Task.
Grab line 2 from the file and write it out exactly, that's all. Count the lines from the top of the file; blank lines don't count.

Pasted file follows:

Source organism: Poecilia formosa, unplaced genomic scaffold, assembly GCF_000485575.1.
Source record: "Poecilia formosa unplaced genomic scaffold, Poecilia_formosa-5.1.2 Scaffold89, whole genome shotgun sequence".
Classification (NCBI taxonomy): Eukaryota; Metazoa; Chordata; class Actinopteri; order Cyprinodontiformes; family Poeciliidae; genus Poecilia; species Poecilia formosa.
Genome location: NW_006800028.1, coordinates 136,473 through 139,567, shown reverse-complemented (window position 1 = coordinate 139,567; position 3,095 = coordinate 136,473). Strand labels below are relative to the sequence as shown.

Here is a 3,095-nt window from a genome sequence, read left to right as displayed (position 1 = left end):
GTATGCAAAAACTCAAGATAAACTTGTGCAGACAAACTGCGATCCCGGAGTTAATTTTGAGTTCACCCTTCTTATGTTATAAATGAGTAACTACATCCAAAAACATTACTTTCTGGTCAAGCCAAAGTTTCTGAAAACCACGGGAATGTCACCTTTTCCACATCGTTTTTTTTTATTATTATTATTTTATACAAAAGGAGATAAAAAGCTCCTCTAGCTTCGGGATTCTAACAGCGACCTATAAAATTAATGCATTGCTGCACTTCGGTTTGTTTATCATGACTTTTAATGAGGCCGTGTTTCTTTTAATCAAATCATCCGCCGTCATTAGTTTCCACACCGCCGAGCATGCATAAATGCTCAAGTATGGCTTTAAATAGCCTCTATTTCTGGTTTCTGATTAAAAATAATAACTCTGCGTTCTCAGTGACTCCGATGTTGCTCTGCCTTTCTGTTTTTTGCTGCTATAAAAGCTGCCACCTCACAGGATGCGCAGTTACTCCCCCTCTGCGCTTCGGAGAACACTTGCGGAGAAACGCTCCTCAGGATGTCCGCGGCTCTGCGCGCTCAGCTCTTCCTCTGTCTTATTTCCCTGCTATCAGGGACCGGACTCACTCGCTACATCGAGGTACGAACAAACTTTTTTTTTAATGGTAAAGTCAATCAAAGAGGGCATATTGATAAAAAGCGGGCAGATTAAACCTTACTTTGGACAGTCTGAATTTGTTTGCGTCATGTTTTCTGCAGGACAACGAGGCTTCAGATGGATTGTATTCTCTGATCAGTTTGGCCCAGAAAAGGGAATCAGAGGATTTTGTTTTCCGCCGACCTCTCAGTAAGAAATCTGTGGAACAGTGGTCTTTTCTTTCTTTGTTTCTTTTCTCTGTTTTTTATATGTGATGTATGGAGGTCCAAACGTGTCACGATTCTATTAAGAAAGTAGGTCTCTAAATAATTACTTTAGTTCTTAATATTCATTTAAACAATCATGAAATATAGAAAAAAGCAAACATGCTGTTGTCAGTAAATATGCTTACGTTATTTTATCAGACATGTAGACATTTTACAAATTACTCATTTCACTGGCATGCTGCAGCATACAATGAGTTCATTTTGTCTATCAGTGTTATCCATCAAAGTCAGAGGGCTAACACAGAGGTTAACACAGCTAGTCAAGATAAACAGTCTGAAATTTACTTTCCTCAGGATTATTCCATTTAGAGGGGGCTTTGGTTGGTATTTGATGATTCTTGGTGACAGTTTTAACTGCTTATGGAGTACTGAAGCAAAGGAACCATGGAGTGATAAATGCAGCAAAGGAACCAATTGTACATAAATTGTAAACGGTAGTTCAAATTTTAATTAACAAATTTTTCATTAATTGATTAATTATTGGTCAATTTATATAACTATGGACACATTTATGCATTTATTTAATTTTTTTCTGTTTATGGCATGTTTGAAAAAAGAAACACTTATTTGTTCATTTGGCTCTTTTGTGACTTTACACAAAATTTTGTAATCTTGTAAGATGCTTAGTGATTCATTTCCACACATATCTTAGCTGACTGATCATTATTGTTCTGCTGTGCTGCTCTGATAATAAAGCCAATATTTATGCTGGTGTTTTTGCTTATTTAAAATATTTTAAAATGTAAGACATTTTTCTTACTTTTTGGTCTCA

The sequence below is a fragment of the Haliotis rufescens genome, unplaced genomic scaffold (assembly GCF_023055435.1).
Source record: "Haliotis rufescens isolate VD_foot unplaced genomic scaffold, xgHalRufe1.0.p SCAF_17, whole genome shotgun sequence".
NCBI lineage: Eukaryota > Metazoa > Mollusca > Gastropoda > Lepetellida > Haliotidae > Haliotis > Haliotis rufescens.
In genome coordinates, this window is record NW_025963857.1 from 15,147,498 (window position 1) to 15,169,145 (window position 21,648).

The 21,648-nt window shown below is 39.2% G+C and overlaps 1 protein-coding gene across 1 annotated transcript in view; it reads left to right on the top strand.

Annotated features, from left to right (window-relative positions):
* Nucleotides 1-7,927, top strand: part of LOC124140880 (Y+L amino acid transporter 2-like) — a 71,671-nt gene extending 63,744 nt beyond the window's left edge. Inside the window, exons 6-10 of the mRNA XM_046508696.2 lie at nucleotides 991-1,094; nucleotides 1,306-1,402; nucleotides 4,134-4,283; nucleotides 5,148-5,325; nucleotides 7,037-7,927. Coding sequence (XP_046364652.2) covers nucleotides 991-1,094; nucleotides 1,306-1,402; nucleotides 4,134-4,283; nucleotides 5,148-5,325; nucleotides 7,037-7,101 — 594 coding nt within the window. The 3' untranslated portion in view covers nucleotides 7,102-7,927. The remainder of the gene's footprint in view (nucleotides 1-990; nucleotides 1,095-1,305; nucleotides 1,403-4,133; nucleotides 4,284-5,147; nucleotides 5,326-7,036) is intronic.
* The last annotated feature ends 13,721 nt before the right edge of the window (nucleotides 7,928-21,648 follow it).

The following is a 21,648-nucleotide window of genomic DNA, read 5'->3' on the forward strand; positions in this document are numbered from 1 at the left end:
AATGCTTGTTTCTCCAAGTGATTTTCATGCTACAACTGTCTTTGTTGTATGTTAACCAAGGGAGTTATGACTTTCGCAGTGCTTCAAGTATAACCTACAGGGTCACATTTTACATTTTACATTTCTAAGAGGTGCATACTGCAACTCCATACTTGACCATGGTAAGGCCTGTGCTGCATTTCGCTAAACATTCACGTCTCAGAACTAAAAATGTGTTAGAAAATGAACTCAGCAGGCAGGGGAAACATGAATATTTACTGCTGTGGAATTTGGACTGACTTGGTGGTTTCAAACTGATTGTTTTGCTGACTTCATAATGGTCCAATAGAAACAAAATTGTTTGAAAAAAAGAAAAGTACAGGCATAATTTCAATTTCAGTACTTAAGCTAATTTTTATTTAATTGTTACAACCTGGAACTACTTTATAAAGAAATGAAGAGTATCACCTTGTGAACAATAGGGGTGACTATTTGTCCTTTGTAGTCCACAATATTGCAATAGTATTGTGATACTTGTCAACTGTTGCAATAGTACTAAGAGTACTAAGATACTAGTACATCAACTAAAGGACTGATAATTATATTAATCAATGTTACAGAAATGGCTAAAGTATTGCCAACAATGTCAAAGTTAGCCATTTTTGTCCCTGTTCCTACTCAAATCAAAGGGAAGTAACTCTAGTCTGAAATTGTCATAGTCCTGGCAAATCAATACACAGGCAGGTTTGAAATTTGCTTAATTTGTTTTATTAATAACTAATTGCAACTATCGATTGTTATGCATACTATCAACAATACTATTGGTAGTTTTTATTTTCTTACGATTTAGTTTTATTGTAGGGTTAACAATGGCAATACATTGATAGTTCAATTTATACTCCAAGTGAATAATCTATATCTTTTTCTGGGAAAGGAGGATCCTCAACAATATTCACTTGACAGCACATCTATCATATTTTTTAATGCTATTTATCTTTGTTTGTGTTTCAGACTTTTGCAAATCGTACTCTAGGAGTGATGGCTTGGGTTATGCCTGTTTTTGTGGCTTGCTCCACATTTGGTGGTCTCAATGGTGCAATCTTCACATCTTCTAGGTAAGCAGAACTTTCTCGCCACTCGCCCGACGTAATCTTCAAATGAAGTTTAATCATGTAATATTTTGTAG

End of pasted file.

Source record: "Poecilia formosa unplaced genomic scaffold, Poecilia_formosa-5.1.2 Scaffold89, whole genome shotgun sequence".